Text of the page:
Positive Reviews 

We was having so much trouble with gas and her belly hurting and we’ve been on this for about a month now and no more gas drops or crying when she uses the bathroom.” – Reviewer on Enfamil’s website.

At 5 months, our little boy started to develop a rash all over his front and back and was screaming all night long when we started supplementing with a different formula. The doctor suggested trying Nutramigen. Literally that night, he slept 8 hours straight without screaming and his rash started to disappear.” – Reviewer on Enfamil’s website.

Lifesaver for my daughter. She has terrible reflux, still even at 8 months old, and has been on this formula paired with reflux meds since about 2 or 3 months old. It also helped with her painful bowel movements. A lot of people complain about the smell but it isn’t bad and my daughter loves it. I tried at 6 months old to switch her to a sensitive formula (per the Dr’s instructions) and she vomited everywhere. Went back to this and she has been great!” – Reviewer on Amazon.

 

Negative Reviews 

THE GROSSEST FORMULA EVER!!!! My son wouldn’t drink it and I like to try everything I give my son, and wow . REGRET. ITS THE SALTIEST FORMULA EVER, and I’m pregnant currently and wanted to barf.” – Reviewer on Amazon.

I was recommended to use this bcuz my baby was SOOO colicky but it only made it worse. She hated the taste (and it smelled terrible) and would gag on it and refuse to drink more than an ounce. She would cry cuz she hated it then cry cuz she was hungry. Whatever she ate she would puke up the entire amount immediately after.” – Reviewer on Amazon. 

This product was chosen for us by the NICU pediatrician for food sensitivities because my newborn might have the same food allergies that I have (I have 15). From the beginning of bringing him home however, we had to endure 1-2 hours of gas, stomach pain and crying.” – Reviewer on Enfamil’s website.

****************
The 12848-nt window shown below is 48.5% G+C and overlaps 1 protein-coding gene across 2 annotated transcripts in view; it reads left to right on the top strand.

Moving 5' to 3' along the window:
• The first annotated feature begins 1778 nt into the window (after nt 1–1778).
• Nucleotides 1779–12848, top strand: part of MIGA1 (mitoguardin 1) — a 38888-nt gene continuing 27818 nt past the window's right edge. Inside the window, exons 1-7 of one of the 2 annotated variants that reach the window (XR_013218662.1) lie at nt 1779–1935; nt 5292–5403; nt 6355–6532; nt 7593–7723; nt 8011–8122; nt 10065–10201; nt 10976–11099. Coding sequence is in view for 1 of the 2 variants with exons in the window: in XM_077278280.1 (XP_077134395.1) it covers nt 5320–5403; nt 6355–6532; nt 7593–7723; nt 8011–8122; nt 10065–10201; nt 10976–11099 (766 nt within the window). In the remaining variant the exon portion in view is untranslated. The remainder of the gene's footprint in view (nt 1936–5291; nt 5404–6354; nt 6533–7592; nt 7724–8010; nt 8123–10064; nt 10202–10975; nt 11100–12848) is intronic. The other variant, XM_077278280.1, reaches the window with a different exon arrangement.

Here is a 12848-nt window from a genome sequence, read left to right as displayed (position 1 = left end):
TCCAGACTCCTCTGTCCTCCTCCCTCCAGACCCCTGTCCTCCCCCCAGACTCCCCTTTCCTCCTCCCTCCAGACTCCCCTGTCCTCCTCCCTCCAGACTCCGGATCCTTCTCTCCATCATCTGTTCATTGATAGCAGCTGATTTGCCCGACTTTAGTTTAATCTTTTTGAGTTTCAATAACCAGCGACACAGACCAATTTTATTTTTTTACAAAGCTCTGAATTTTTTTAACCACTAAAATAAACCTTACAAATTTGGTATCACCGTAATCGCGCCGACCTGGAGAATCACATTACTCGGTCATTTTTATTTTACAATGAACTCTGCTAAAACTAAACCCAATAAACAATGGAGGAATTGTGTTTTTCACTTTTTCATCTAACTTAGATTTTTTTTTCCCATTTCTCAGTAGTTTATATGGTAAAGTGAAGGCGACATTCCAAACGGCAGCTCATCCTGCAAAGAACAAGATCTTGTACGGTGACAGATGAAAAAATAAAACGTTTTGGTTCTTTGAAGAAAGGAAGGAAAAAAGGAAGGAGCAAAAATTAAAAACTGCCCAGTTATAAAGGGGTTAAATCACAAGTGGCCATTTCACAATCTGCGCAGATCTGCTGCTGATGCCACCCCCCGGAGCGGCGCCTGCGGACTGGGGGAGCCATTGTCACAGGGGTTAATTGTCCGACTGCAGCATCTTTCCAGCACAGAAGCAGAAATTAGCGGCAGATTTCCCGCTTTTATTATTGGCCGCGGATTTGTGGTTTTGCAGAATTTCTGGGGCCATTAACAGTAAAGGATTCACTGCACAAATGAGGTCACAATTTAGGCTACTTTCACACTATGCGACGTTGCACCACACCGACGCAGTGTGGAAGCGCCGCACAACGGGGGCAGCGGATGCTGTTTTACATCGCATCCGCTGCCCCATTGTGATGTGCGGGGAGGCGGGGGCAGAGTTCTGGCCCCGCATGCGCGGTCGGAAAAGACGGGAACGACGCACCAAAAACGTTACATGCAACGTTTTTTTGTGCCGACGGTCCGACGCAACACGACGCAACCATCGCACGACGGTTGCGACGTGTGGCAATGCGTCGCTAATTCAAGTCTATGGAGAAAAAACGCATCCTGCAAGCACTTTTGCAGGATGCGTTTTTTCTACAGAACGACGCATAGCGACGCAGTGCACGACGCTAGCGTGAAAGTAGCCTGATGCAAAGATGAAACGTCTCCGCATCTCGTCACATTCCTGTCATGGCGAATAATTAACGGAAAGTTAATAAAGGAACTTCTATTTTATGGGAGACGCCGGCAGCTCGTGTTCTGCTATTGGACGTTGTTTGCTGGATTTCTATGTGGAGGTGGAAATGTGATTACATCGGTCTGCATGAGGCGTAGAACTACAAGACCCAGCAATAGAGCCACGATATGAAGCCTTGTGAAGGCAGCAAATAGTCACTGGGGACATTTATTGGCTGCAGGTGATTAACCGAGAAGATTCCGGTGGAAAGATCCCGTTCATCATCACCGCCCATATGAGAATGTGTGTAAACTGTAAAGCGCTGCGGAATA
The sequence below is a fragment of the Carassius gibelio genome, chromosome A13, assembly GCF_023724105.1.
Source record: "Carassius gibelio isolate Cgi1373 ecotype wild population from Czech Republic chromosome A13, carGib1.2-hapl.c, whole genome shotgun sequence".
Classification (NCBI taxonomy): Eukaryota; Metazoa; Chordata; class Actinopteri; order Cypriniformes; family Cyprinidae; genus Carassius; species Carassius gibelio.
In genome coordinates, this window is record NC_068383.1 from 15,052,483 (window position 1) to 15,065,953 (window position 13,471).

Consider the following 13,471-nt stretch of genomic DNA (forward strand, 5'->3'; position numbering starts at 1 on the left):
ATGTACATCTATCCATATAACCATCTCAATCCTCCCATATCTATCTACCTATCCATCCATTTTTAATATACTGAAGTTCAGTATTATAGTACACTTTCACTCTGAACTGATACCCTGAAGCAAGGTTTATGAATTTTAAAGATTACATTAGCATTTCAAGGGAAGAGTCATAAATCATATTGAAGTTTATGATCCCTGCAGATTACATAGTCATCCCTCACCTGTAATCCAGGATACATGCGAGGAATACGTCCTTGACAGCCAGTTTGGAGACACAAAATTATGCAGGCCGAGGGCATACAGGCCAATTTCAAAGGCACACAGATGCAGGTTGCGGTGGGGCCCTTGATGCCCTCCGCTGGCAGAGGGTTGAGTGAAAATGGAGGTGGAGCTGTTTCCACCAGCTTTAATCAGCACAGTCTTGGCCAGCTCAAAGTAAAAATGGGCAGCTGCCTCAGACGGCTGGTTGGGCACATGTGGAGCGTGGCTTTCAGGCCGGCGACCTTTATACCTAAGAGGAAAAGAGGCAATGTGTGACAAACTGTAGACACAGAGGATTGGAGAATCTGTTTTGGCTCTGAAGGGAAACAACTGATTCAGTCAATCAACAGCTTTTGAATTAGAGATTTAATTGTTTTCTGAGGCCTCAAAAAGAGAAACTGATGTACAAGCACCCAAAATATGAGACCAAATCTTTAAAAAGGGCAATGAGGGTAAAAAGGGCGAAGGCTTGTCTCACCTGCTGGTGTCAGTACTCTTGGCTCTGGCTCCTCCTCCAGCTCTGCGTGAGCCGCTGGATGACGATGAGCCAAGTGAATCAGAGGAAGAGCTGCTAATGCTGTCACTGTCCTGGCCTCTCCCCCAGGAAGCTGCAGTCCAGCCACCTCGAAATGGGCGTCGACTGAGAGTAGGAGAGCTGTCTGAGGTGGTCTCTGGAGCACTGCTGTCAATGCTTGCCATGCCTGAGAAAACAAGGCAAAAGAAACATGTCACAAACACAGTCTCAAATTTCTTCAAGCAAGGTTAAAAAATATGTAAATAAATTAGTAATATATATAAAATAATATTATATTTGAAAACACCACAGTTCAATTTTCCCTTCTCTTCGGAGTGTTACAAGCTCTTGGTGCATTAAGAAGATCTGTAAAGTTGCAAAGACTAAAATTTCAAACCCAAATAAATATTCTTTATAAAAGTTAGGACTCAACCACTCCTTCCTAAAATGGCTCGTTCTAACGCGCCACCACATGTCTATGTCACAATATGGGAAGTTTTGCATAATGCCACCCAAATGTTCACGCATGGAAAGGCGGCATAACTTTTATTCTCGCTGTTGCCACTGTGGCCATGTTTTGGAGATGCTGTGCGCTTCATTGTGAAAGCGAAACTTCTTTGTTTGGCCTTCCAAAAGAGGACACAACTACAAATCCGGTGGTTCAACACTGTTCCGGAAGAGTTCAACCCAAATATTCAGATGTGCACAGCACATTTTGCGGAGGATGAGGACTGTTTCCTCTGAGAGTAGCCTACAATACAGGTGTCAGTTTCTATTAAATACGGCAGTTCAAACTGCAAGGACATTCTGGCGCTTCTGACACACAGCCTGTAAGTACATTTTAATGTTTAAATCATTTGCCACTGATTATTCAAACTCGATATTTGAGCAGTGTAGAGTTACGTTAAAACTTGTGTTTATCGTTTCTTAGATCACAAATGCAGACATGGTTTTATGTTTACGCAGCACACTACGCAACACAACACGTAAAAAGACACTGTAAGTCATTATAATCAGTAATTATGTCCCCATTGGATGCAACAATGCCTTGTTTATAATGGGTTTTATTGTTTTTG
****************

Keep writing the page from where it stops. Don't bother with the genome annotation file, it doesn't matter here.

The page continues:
Similac Alimentum Hypoallergenic Formula

Price

  • 12.1 oz can: $28.99
  • 19.8 oz can: $39.99
  • 19.8 oz can, case of four: $167.99

 

Best Features & Safety

  • It’s based on casein hydrolysate or smaller, broken-down proteins.
  • It’s clinically proven to be hypoallergenic. (7)
  • It contains a type of fat called MCT (medium-chain triglycerides) which may be easier for your baby’s digestive system to absorb.

 

Ingredients 

  • Casein hydrolysate
  • Corn maltodextrin
  • Sugar
  • High oleic safflower oil
  • Soy oil
  • Medium-chain triglycerides
  • Crypthecodinium cohnii oil (for DHA)
  • Mortierella alpina oil (for ARA)

 

Nutrition Facts

Each 5 fl oz serving of this formula contains:

  • Calories: 100 calories
  • Total fats: 5.54 g
  • Total carbohydrates: 10.2 g
  • Protein equivalent: 2.75 g
  • Iron: 1.8 mg
  • Calcium: 105 mg
  • Vitamin A: 300 IU
  • Vitamin B6: 60 mcg
  • Vitamin C: 9 mg
  • Vitamin D3: 60 IU
  • Vitamin E: 3 IU
  • Vitamin K: 8 mcg
  • Linoleic acid: 800 mg
  • Thiamin (vitamin B1): 60 mcg
  • Riboflavin (vitamin B2): 90 mcg
  • Vitamin B12: 0.45 mcg
  • Niacin: 1,350 mcg
  • Folic acid: 15 mcg
  • Pantothenic acid: 750 mcg
  • Biotin: 4.5 mcg
  • Choline: 12 mg
  • Inositol: 5 mg
  • Phosphorus: 75 mg
  • Magnesium: 7.5 mg
  • Zinc: 0.75 mg
  • Manganese: 8 mcg
  • Copper: 75 mcg
  • Iodine: 15 mcg
  • Selenium: 2 mcg
  • Sodium: 44 mg
  • Potassium: 118 mg
  • Chloride: 80 mg

 

Product Recall

There has been no recall on Similac Alimentum in powder form.

But the liquid, ready-to-drink Similac Alimentum formula (in 32 oz bottles) was recalled in September 2006 because of a manufacturing defect. (8)

The bottles don’t have a special layer that’s supposed to keep air out. When air enters the container, oxygen may react with the vitamin C content and cause it to decrease over time. (8)

The formula itself may still be safe for consumption, but the lower vitamin C levels can lead to a nutrient deficiency. (8)